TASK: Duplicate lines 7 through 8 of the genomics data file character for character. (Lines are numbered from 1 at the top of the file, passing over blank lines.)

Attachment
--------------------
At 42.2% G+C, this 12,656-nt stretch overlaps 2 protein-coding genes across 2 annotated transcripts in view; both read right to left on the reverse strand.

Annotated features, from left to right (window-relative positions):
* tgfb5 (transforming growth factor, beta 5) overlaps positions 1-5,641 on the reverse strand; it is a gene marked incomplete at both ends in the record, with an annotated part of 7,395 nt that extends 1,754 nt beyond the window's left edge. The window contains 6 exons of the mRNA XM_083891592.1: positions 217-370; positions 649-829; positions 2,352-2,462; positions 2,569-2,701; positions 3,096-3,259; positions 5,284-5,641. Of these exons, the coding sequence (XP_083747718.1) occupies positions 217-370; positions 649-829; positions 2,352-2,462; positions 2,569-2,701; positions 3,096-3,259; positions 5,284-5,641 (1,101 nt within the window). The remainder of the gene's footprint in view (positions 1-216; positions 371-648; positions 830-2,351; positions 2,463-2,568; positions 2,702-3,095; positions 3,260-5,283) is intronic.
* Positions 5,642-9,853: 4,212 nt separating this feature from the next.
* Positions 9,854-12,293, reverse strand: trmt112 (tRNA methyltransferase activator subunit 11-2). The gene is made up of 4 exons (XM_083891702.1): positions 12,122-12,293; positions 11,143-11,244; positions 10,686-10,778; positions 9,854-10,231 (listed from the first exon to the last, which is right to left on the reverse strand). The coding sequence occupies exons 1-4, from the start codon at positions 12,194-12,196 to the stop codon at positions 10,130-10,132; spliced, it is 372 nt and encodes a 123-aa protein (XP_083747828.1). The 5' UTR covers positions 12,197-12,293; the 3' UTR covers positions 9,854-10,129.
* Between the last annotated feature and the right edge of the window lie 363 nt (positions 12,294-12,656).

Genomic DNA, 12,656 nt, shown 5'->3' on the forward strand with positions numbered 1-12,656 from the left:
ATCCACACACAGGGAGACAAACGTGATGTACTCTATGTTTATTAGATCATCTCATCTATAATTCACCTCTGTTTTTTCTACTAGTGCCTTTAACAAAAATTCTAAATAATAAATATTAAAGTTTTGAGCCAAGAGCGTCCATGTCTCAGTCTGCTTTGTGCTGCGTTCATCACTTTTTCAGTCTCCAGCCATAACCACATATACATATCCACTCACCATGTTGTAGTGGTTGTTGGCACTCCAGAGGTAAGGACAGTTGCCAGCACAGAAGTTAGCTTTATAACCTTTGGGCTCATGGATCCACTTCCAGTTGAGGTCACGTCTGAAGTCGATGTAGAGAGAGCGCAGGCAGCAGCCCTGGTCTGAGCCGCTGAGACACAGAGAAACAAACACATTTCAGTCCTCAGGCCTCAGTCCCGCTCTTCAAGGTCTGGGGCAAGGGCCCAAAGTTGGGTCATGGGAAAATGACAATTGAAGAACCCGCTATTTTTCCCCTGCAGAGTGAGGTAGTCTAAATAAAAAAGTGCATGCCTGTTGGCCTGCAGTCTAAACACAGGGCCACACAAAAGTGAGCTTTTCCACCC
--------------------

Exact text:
Genomic DNA, 12,656 nt, shown 5'->3' on the forward strand with positions numbered 1-12,656 from the left:
ATCCACACACAGGGAGACAAACGTGATGTACTCTATGTTTATTAGATCATCTCATCTATAATTCACCTCTGTTTTTTCTACTAGTGCCTTTAACAAAAATTCTAAATAATAAATATTAAAGTTTTGAGCCAAGAGCGTCCATGTCTCAGTCTGCTTTGTGCTGCGTTCATCACTTTTTCAGTCTCCAGCCATAACCACATATACATATCCACTCACCATGTTGTAGTGGTTGTTGGCACTCCAGAGGTAAGGACAGTTGCCAGCACAGAAGTTAGCTTTATAACCTTTGGGCTCATGGATCCACTTCCAGTTGAGGTCACGTCTGAAGTCGATGTAGAGAGAGCGCAGGCAGCAGCCCTGGTCTGAGCCGCTGAGACACAGAGAAACAAACACATTTCAGTCCTCAGGCCTCAGTCCCGCTCTTCAAGGTCTGGGGCAAGGGCCCAAAGTTGGGTCATGGGAAAATGACAATTGAAGAACCCGCTATTTTTCCCCTGCAGAGTGAGGTAGTCTAAATAAAAAAGTGCATGCCTGTTGGCCTGCAGTCTAAACACAGGGCCACACAAAAGTGAGCTTTTCCACCC